Longtime skedding topper to shift to advisory role
Longtime Fox Broadcasting Co. skedding topper Preston Beckman, the reigning dean of network program planning execs, will transition to a new role as senior strategist for Fox Networks Group.
Starting in June, the new role calls for Beckman to offer skedding, programming and research insights for various Fox Networks Group outlets, reporting to Peter Rice, FNG chairman of entertainment.
“Fox has been incredibly fortunate to have Preston guiding our schedule for the past decade and seven consecutive years of No. 1 finishes,” Rice said in announcing Beckman’s segue. “His strategic mind and love of television make him the Muhammad Ali of scheduling executives.”
The decision to shift to a lower gear came at Beckman’s behest. He had initially planned to retire this year, but Rice convinced him to remain in the fold in a different capacity. “He was very persuasive and gracious,” Beckman said.
Beckman has been with Fox the past 11 years, serving as exec veep of strategic program planning and research. Before Fox, he spent nearly 20 years at NBC and was a key member of the Peacock’s programming team in its 1990s heyday.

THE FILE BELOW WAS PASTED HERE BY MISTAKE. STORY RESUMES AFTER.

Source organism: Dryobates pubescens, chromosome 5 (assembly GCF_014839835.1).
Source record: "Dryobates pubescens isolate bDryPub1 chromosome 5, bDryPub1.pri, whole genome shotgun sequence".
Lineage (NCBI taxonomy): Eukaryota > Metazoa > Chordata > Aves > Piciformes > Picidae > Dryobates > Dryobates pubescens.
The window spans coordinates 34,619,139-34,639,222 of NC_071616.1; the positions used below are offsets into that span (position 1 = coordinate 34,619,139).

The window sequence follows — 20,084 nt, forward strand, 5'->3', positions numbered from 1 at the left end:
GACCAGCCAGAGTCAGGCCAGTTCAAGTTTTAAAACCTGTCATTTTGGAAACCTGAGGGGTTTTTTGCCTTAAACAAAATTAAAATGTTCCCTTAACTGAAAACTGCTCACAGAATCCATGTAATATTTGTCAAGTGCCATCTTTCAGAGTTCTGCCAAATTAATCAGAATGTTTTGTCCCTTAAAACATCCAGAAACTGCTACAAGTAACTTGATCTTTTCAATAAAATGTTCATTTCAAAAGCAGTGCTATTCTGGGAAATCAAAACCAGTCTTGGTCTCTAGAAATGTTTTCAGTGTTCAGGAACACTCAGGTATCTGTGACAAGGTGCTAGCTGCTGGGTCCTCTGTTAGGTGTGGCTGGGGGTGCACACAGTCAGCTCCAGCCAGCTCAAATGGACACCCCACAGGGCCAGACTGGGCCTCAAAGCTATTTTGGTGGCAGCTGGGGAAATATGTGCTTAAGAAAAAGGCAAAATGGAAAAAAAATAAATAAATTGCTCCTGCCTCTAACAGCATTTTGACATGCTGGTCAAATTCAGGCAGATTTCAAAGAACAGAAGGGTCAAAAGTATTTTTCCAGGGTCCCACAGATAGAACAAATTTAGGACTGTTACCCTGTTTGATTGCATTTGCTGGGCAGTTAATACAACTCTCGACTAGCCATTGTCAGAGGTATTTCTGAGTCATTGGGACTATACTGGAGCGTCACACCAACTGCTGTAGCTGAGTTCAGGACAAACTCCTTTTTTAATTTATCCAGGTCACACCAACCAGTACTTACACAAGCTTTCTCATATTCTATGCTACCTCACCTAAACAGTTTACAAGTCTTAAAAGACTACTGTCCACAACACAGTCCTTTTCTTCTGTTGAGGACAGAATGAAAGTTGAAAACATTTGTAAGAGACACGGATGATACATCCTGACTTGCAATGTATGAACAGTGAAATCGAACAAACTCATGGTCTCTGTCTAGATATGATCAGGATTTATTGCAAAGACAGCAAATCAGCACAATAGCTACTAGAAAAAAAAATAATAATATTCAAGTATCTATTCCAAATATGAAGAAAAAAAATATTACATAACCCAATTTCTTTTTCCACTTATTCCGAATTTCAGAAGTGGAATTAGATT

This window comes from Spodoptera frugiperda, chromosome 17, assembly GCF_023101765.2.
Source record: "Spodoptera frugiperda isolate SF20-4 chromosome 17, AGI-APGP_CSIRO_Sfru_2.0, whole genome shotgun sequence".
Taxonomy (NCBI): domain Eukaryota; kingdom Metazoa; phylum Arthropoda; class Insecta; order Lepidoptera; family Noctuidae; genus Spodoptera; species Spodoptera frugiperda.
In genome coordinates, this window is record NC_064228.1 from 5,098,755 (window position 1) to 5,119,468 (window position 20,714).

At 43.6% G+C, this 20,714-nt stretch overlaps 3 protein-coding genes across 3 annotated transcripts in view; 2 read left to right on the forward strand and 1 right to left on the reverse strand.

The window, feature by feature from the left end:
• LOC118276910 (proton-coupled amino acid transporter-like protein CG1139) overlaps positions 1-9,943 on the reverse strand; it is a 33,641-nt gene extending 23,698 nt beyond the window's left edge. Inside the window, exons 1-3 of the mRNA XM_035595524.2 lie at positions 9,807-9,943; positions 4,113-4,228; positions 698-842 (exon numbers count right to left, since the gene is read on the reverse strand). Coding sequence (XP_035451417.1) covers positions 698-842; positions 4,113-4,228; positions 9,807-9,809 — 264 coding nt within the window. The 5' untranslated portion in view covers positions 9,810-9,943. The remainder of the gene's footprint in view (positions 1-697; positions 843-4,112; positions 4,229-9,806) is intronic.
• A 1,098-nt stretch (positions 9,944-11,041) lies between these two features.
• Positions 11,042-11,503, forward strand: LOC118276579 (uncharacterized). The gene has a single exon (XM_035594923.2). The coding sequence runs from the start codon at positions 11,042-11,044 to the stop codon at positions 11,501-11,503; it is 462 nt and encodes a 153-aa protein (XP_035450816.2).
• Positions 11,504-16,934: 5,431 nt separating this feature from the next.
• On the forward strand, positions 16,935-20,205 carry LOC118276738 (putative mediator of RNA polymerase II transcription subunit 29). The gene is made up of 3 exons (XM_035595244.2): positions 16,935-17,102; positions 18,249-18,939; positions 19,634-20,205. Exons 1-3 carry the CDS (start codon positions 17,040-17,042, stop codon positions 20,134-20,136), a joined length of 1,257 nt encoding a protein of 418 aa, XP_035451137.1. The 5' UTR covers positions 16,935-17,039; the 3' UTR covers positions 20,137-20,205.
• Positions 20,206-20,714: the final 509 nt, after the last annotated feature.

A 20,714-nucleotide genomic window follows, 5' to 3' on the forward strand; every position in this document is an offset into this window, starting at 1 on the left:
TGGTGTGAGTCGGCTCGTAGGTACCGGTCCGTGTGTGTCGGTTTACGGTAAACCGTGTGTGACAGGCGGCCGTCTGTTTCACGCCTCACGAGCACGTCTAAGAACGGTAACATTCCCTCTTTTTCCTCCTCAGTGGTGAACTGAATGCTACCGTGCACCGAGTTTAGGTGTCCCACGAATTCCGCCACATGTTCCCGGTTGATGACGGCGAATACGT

Highlights of his Fox tenure include the decision to sked the real-time drama “24” in an uninterrupted January-May run and helping to craft the skedding and twice-weekly skedding pattern for “American Idol,” “So You Think You Can Dance” and “The X Factor.” Beckman was quick to praise the programming execs he’s worked with over the years, including Rice and entertainment prexy Kevin Reilly and network alumni Peter Liguori and Gail Berman.
Beckman maintains that the role of broadcast networks and scheduling remains vital, despite all the industry focus on on-demand viewing options and changing consumer behaviors. “To me the exciting thing about this business is that you’re still going to need hits,” Beckman said. “It’s still about how you aggregate audiences and use your schedule to create new hits.”
Beckman is well-liked in the biz and known for the candid observations he shares on his Twitter feed, where he’s dubbed “The Masked Scheduler.”